Muscle can be caused to grow in (at least) two ways: alpha and beta strength. Alpha strength is the ability to perform under a very limited time frame, like a one rep max for example. This is what we normally apply when we do x number of sets for y repetitions and then increase the weight accordingly. It is also the same application that is applied when we increase the number of repetitions at the same weight, well to an extent anyway. This is the type of progression that every bodybuilder almost invariably performs. The second type of progression is almost always total ignored. Thus robbing the vast majority of bodybuilders from a large amount of potential gains. What a shame that almost every system of bodybuilding, including the newest "scientific" training systems, have totally left it out. It makes you wonder how scientific these new systems really are!
This other form of progression, beta strength progression, is volumetric in nature. This doesn't, however mean that switching to high volume training is the answer to breaking your training rut. That would likely be bodybuilding suicide. What we are about to employ is a system of volumetric progression. This is an idea that I toyed with a number of times over the years but failed at. The biggest obstacle was always that I constantly tried to increase the weight used during an exercise instead of sticking to my plan of progression. I had planned on increasing the set number of each exercise for a number of weeks. By doing this my body would slowly adapt to the stress of performing more work and my idea was that this would mean increasing muscle size. However, this meant that after only a few weeks I would burn out and all progress would stop, because while I was increasing volume I was still increasing weights. I soon learned that the amount of weight lifted was not the only sign of progress in bodybuilding. In fact, one could progress for lengthy periods of time without increasing weight lifted at all! The first step in this system is to decide on what your given resistance is going to be. I usually start with a lower than normal resistance, about 90% of my current best, in order to allow for a short break in period. Believe me the break period is worth it cause you will have to poor it on eventually. The idea is to forget about weight progression and instead increase the number of sets performed at each workout. I usually stop at 6 sets since beyond this point overtraining begins to develop. This means six weeks of the same weight used until you can perform a total of six sets at a given rep range with the same weight.
In order for this to work the way we want it to there have to be a couple of controls set into place. The first is time. I always tend to keep an eye on a stopwatch when training, but here it is even more important. Pick an amount of time between sets somewhere between one and three minutes, shorter times are preferred, and stick to that rest time always! I use one minute as my gold standard but that's an arbitrary number that I decided on and is comfortable for me. In your first workout you will be doing only one set at the given weight. Undoubtedly an easy task, but don't get discouraged, it will get much harder, especially if you choose a relatively short rest time between sets.
The second control is rep number. You will have to decide on an appropriate number of reps and not allow yourself to go under that number. If, in any week, you don't make your rep range you simply hold at the same number of SETS for the next week. Note I said sets. This is your progression scheme. We are looking purely to increase volume over time. For those who have read my "Cumulative Fatigue Training" article you'll already be familiar with the advantages of higher volume training. Again do not try to increase the weight you are using, not yet anyway.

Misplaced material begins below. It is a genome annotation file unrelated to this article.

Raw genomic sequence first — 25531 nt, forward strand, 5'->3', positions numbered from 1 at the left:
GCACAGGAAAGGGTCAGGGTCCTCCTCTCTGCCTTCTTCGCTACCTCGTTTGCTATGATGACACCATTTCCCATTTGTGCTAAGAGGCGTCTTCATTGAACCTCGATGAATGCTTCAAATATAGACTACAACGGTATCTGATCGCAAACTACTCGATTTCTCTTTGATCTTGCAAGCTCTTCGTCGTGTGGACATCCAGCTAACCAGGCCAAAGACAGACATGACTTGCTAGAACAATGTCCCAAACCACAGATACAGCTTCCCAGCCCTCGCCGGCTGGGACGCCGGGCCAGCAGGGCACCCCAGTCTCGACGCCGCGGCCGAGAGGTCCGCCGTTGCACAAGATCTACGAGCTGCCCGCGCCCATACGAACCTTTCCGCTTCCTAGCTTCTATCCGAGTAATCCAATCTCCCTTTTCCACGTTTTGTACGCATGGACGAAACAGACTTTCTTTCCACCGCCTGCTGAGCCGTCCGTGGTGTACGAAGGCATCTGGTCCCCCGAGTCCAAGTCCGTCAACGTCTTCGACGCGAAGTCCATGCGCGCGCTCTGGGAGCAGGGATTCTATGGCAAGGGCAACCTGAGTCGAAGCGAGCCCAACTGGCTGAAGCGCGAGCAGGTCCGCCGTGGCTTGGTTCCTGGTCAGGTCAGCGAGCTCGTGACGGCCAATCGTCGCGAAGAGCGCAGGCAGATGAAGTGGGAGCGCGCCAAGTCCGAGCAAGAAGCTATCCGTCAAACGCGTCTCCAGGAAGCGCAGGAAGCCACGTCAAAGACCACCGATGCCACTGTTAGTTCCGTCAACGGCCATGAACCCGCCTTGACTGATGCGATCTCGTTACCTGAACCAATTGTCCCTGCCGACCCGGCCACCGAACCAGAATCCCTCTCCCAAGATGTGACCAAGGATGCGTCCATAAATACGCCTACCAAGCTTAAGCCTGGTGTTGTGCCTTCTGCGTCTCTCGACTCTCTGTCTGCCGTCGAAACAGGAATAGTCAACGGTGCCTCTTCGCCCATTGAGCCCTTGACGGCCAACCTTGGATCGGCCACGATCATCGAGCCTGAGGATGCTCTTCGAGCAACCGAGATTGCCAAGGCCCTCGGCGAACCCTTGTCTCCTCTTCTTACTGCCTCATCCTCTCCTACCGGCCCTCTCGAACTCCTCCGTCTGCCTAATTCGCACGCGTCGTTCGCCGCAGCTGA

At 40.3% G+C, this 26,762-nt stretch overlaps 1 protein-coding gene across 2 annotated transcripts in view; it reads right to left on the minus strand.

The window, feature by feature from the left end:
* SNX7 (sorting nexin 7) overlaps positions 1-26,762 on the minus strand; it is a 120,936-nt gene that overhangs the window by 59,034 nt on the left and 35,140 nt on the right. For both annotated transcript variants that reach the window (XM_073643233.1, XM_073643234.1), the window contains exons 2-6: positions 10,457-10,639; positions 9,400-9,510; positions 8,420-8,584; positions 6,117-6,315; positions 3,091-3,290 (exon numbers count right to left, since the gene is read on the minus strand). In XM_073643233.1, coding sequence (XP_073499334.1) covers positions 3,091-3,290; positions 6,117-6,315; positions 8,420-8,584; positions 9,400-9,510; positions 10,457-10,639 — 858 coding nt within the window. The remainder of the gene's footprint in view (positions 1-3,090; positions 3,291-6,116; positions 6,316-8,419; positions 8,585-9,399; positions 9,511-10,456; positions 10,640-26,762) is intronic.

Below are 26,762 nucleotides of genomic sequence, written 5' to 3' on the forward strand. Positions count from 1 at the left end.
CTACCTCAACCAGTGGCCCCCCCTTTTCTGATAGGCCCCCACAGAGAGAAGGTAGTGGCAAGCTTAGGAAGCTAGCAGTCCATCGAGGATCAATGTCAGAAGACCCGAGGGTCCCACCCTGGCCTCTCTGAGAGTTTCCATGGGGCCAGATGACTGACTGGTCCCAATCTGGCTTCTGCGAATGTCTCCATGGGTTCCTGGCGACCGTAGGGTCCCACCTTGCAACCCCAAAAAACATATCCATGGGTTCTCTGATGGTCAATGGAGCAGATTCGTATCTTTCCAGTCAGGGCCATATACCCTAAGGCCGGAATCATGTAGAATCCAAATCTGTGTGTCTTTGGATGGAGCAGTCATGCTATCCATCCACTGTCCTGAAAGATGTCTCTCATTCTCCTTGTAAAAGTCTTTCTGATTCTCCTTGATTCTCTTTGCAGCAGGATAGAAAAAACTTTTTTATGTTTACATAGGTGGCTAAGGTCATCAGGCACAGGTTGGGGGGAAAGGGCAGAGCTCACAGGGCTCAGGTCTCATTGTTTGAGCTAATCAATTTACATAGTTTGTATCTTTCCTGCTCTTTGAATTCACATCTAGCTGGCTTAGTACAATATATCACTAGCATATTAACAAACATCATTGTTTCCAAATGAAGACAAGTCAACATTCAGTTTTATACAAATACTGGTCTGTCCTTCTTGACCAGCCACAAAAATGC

The idea here is that you increase your muscle's anaerobic endurance over time. For this reason we keep the same weight and add another set to our training whenever possible until you are able to do (for this example) six sets in good form with the same weight. When you can finally do your full six sets with the same weight it is then time to increase the weight and start the cycle again at one set and begin working your way back up to six sets. The great thing about such a progression scheme is that you can usually increase the weight by a significant amount between each cycle. Often in the way of 10-20 pounds or more. In a normal progression scheme, i.e. double progression, the weight jumps are no where near this amount. This type of progression cycle can continue for quite some time. A year of such cycling can still be producing sound gains in strength and size. What's more is that this type of progression is almost perfectly suited to gaining muscular size because it causes the increase in strength necessary as well as the increase in muscular endurance. An almost perfect combination of the two forms of muscular strength. It also has a built in periodization scheme which means that plateaus are prevented.
This system was designed with a HIT type training program in mind but can easily be applied to any program. For high volume types this may mean decreasing the volume of work at the beginning of the cycle and then working back up in volume near the end. For HITers the opposite is true, you increase the sets from your current low volume format as the cycle progresses. As you can see the application is endless. This system helps to utilize the best of all training systems. I hope to hear about your results soon. You have nothing to lose, well except that skinny body. Don't be afraid to swim against the popular training tides. It can really payoff in a BIG way when you do.
Keep life HEAVY!